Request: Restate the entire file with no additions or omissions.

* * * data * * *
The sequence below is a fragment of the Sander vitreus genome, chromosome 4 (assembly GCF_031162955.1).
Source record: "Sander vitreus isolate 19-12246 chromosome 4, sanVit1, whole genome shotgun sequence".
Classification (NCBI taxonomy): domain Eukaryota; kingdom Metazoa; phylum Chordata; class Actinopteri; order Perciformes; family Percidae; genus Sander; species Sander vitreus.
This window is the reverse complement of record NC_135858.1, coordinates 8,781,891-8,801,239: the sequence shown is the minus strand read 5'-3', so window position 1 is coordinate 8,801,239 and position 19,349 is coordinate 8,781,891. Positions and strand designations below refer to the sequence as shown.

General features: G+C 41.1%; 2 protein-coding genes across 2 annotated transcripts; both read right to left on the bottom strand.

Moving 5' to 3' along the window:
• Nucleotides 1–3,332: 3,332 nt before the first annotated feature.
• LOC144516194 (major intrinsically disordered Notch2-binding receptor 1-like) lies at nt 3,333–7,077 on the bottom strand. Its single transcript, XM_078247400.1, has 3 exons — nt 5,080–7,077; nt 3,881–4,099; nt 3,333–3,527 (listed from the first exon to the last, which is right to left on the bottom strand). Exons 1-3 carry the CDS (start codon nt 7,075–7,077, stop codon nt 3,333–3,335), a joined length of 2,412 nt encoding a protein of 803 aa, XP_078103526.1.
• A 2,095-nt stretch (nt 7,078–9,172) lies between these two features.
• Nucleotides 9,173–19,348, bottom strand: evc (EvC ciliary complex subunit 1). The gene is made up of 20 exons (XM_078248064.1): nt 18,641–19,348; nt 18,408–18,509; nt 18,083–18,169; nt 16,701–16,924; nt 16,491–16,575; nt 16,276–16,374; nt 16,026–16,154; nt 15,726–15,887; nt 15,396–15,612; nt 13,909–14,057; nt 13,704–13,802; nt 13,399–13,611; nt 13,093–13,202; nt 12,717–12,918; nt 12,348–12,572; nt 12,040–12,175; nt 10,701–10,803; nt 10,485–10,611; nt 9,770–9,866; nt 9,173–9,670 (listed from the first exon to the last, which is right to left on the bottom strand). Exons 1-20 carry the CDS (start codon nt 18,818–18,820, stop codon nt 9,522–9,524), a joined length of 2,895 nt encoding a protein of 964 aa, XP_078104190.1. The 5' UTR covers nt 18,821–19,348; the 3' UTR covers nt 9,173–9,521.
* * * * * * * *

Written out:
The sequence below is a fragment of the Sander vitreus genome, chromosome 4 (assembly GCF_031162955.1).
Source record: "Sander vitreus isolate 19-12246 chromosome 4, sanVit1, whole genome shotgun sequence".
Classification (NCBI taxonomy): domain Eukaryota; kingdom Metazoa; phylum Chordata; class Actinopteri; order Perciformes; family Percidae; genus Sander; species Sander vitreus.
This window is the reverse complement of record NC_135858.1, coordinates 8,781,891-8,801,239: the sequence shown is the minus strand read 5'-3', so window position 1 is coordinate 8,801,239 and position 19,349 is coordinate 8,781,891. Positions and strand designations below refer to the sequence as shown.

General features: G+C 41.1%; 2 protein-coding genes across 2 annotated transcripts; both read right to left on the bottom strand.

Moving 5' to 3' along the window:
• Nucleotides 1–3,332: 3,332 nt before the first annotated feature.
• LOC144516194 (major intrinsically disordered Notch2-binding receptor 1-like) lies at nt 3,333–7,077 on the bottom strand. Its single transcript, XM_078247400.1, has 3 exons — nt 5,080–7,077; nt 3,881–4,099; nt 3,333–3,527 (listed from the first exon to the last, which is right to left on the bottom strand). Exons 1-3 carry the CDS (start codon nt 7,075–7,077, stop codon nt 3,333–3,335), a joined length of 2,412 nt encoding a protein of 803 aa, XP_078103526.1.
• A 2,095-nt stretch (nt 7,078–9,172) lies between these two features.
• Nucleotides 9,173–19,348, bottom strand: evc (EvC ciliary complex subunit 1). The gene is made up of 20 exons (XM_078248064.1): nt 18,641–19,348; nt 18,408–18,509; nt 18,083–18,169; nt 16,701–16,924; nt 16,491–16,575; nt 16,276–16,374; nt 16,026–16,154; nt 15,726–15,887; nt 15,396–15,612; nt 13,909–14,057; nt 13,704–13,802; nt 13,399–13,611; nt 13,093–13,202; nt 12,717–12,918; nt 12,348–12,572; nt 12,040–12,175; nt 10,701–10,803; nt 10,485–10,611; nt 9,770–9,866; nt 9,173–9,670 (listed from the first exon to the last, which is right to left on the bottom strand). Exons 1-20 carry the CDS (start codon nt 18,818–18,820, stop codon nt 9,522–9,524), a joined length of 2,895 nt encoding a protein of 964 aa, XP_078104190.1. The 5' UTR covers nt 18,821–19,348; the 3' UTR covers nt 9,173–9,521.